Instead of taking the opportunity to sign the United Nations Small Arms Treaty on Tuesday, the White House has indicated that Barack Obama will sign it sometime before the end of August. This causes some concern as to what type of event the White House is waiting on to exploit the emotions of Americans to gain support for the measure and put pressure on the Senate to ratify it. Many have suggested that the signature will come under cover of darkness, sometime in August, When Congress will not be in town.
Press Secretary Jay Carney said that Obama aims to sign the treaty “before the end of August.” Tuesday was the earliest he could have signed it.
“We believe it’s in the interest of the United States,” he said. “While we look forward to signing the treaty, there are remaining translation issues that need to be resolved.”
The Hill points out,
The National Rifle Association (NRA) opposes the treaty, and the delay would allow Obama to sign the pact during the August doldrums, with Congress out of town.
That time frame appears to validate the concerns of treaty advocates who had worried the administration would wait until the cover of darkness to sign a treaty opposed by a majority of senators.
Rachel Stohl, a senior associate with the Stimson Center, which supports the treaty, said “I think there’s a lot of political hand-wringing going on. They know people are going to be paying attention to this particular issue on this particular day.”
Secretary of State John Kerry released a statement on Monday in which he said the US “welcomes the opening of the Arms Trade Treaty for signature.” He also said that as soon as the process of conforming the official translations is completed satisfactorily, Obama would be looking forward to signing it.
So there needs to be conforming official translations and that, completed satisfactorily. Sounds similar to being ready to sign something that you have no idea what it really says. Obamacare, anyone? Seems like that is the case on an international scale where the treaty has already passed overwhelmingly.
Kerry went on to state:
“The Treaty is an important contribution to efforts to stem the illicit trade in conventional weapons, which fuels conflict, empowers violent extremists, and contributes to violations of human rights. The Treaty will require the parties to implement strict controls, of the kind the United States already has in place, on the international transfer of conventional arms to prevent their diversion and misuse and create greater international cooperation against black market arms merchants. The ATT will not undermine the legitimate international trade in conventional weapons, interfere with national sovereignty, or infringe on the rights of American citizens, including our Second Amendment rights.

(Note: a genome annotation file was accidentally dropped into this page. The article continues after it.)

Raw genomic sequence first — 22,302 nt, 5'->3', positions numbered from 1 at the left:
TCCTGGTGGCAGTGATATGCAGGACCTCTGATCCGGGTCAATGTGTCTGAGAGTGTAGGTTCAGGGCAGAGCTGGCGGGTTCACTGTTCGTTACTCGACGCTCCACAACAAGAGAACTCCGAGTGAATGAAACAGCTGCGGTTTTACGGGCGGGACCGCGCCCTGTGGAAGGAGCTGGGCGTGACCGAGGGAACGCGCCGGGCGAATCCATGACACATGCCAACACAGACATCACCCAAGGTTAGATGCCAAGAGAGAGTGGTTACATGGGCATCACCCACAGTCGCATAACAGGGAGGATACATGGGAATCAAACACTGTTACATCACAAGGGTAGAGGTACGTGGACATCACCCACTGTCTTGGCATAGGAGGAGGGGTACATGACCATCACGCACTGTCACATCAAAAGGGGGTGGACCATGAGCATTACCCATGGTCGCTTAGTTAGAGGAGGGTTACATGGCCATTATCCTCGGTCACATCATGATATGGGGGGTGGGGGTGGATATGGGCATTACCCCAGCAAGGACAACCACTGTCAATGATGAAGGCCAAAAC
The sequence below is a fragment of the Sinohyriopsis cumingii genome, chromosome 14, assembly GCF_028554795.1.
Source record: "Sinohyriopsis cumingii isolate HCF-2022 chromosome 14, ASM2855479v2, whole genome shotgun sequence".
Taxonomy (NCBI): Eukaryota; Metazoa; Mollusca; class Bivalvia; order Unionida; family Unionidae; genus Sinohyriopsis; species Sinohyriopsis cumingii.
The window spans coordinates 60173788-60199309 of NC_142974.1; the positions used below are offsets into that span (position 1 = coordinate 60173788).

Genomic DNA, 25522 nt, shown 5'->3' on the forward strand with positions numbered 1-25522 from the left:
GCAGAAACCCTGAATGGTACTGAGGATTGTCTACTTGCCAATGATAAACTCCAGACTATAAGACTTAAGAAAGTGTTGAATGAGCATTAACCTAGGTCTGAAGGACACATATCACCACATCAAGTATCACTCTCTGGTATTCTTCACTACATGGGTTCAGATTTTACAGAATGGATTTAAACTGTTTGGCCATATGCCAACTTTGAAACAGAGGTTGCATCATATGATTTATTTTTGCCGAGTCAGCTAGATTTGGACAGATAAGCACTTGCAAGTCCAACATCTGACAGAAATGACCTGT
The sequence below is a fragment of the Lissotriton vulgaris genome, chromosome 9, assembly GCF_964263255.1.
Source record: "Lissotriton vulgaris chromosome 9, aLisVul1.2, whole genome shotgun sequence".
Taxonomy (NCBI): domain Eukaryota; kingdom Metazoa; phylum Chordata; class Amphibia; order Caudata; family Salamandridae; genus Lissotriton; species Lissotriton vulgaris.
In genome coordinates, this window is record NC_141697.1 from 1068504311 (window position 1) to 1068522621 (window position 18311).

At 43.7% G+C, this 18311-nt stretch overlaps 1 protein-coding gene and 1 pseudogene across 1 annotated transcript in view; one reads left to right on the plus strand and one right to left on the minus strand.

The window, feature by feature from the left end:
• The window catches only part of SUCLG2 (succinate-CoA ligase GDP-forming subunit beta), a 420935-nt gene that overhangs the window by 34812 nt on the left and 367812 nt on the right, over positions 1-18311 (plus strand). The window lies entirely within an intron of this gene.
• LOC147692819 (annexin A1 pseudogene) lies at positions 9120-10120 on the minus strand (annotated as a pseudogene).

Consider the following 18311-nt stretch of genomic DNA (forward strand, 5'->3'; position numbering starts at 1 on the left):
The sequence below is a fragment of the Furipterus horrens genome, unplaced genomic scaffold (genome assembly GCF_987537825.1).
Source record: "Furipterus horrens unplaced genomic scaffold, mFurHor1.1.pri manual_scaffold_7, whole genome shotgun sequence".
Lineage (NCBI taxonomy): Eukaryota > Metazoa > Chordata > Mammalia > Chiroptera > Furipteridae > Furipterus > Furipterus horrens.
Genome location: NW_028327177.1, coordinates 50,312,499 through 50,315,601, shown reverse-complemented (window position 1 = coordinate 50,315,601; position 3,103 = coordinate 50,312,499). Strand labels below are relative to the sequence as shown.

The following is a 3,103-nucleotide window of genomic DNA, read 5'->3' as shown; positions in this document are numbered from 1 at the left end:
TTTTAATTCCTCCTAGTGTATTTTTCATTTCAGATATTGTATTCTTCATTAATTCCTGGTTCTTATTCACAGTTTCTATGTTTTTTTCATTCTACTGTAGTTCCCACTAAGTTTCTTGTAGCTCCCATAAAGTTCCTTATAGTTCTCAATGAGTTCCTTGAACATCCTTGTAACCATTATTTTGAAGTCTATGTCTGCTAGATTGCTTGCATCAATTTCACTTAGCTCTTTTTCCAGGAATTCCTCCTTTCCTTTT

We commend the Presidents of the two UN negotiating conferences – Roberto Garcia Moritan of Argentina and Peter Woolcott of Australia –for their leadership in bringing this agreement to fruition. We also congratulate all the states that helped achieve an effective, implementable Treaty that will reduce the risk that international transfers of conventional arms will be used to carry out the world’s worst crimes.”
The Secretary of State made no mention of his boss’ current administration providing thousands of weapons to some of the world’s worst criminals to carry out some of the world’s worst crimes which is still ongoing and has resulted in the deaths of hundreds of Mexican citizens and at least two federal agents.
The Senate has already signed a resolution to not ratify the treaty thanks to the work of men like Senator Mike Lee (R-UT). Also, 130 members of Congress recently sent a letter to both Obama and Kerry opposing the treaty, writing “We strongly encourage your administration to recognize its textual, inherent and procedural flaws, to uphold our country’s constitutional protections of civilian firearms owners, and to defend the sovereignty of the United States, and thus to decide not to sign this treaty.”
The treaty, while be touted by liberals as something that stops guns from falling into the hands of terrorists, is deeply flawed, leaves open the possibility of changes or different interpretations that would only put a stranglehold on the United States. Furthermore, the treaty will have no effect upon governments, such as the Obama administration, that openly and knowingly provide weapons to drug cartels and negotiates support, along with RINOs in the Senate (not mentioning any names here, but at least one’s initials are John McCain (R-AZ)), with enemies of America to arm them.
Ultimately, no matter what we are told by the politicians, it is an attack upon freedom; a freedom we may just have to one day use to stop the growing tyranny.
One other thing to keep in mind. Iran is also one of the countries that the United Nations installed to help police the treaty. Noticeably missing from oversight on the treaty is the United States.
There is not a question of whether Barack Obama will sign the treaty, only when. Timing is key for him and he demonstrated that by putting his support behind the treaty once again within hours of his re-election.
Let’s keep getting the word out that not only should this treaty be opposed, but should be completely removed from the table of consideration so that it cannot be snuck through in a future Congress.
Tim Brown is the Editor of Freedom Outpost and a regular contributor to The D.C. Clothesline.